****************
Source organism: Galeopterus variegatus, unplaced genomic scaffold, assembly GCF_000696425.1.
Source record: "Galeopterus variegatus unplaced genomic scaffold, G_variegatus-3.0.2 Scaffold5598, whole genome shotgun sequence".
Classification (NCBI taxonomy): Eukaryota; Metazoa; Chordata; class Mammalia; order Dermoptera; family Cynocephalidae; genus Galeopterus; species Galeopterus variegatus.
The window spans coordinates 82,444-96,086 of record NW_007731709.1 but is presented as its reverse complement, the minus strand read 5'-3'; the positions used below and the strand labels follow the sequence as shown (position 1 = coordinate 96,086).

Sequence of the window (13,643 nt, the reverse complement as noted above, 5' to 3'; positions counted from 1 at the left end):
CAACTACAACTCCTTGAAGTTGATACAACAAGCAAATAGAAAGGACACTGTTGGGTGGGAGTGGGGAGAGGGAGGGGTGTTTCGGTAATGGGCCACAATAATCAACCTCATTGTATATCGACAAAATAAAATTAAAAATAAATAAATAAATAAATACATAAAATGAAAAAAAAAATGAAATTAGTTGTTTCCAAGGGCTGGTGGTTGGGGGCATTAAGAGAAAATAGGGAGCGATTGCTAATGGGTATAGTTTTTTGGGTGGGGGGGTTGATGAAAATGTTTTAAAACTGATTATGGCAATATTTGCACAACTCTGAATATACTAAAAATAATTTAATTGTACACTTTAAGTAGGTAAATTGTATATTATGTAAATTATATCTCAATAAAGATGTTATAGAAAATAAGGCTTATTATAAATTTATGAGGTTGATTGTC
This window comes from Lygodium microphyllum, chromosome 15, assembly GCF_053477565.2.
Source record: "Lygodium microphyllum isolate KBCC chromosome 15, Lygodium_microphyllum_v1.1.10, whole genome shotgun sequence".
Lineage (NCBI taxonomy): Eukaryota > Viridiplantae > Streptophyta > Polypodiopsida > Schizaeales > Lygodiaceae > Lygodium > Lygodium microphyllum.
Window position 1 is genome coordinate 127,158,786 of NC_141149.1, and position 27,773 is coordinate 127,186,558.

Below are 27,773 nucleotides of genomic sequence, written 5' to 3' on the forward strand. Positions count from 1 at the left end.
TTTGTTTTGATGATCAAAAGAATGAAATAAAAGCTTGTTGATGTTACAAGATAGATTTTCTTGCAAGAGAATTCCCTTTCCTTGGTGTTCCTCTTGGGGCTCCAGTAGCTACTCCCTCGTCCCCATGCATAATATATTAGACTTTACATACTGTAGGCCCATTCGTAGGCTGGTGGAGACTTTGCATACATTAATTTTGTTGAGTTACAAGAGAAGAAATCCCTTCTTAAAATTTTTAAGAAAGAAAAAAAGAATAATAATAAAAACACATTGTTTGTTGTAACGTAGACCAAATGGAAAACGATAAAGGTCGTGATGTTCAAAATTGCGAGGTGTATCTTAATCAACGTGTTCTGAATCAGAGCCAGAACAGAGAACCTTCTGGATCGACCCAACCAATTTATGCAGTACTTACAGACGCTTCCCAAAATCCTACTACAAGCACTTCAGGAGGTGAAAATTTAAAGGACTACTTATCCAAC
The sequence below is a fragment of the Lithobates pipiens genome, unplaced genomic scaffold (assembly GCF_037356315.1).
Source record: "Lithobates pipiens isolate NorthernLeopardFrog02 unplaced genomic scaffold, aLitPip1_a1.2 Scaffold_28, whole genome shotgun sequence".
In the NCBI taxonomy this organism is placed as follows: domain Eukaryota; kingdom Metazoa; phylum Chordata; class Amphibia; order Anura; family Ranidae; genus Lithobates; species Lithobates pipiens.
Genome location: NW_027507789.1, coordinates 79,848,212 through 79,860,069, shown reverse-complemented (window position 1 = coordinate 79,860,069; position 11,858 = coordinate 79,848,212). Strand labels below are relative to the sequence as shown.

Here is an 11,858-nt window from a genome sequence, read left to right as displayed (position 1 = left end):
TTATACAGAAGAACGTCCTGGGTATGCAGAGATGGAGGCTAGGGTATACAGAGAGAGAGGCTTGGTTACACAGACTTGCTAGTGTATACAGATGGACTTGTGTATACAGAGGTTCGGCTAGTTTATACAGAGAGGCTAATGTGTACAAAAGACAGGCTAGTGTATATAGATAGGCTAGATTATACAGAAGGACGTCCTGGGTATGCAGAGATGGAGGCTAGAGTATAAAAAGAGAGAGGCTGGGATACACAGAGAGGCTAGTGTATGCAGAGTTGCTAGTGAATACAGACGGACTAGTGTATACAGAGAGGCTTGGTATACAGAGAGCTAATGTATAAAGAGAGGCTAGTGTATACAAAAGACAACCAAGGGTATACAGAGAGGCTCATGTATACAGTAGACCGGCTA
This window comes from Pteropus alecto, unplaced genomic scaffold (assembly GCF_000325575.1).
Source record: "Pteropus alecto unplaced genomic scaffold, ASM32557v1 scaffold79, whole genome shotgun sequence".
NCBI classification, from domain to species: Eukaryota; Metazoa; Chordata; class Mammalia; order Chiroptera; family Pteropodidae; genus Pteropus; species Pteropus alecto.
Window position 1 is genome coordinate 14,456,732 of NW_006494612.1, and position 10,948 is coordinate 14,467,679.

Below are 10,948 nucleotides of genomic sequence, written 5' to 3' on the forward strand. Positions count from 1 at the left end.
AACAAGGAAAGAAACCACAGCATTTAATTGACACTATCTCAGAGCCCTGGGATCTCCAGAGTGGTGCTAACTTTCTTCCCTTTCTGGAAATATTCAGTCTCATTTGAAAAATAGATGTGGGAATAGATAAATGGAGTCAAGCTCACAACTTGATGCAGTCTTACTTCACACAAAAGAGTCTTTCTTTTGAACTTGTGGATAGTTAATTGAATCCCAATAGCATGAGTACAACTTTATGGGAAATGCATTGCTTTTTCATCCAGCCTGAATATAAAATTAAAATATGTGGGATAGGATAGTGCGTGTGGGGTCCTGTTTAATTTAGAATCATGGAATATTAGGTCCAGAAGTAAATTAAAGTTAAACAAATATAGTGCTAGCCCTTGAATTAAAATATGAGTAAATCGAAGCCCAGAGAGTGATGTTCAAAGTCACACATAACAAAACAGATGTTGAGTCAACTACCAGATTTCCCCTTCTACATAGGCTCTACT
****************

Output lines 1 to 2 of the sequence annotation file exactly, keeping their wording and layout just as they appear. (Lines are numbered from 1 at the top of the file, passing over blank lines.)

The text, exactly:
Source organism: Galeopterus variegatus, unplaced genomic scaffold, assembly GCF_000696425.1.
Source record: "Galeopterus variegatus unplaced genomic scaffold, G_variegatus-3.0.2 Scaffold5598, whole genome shotgun sequence".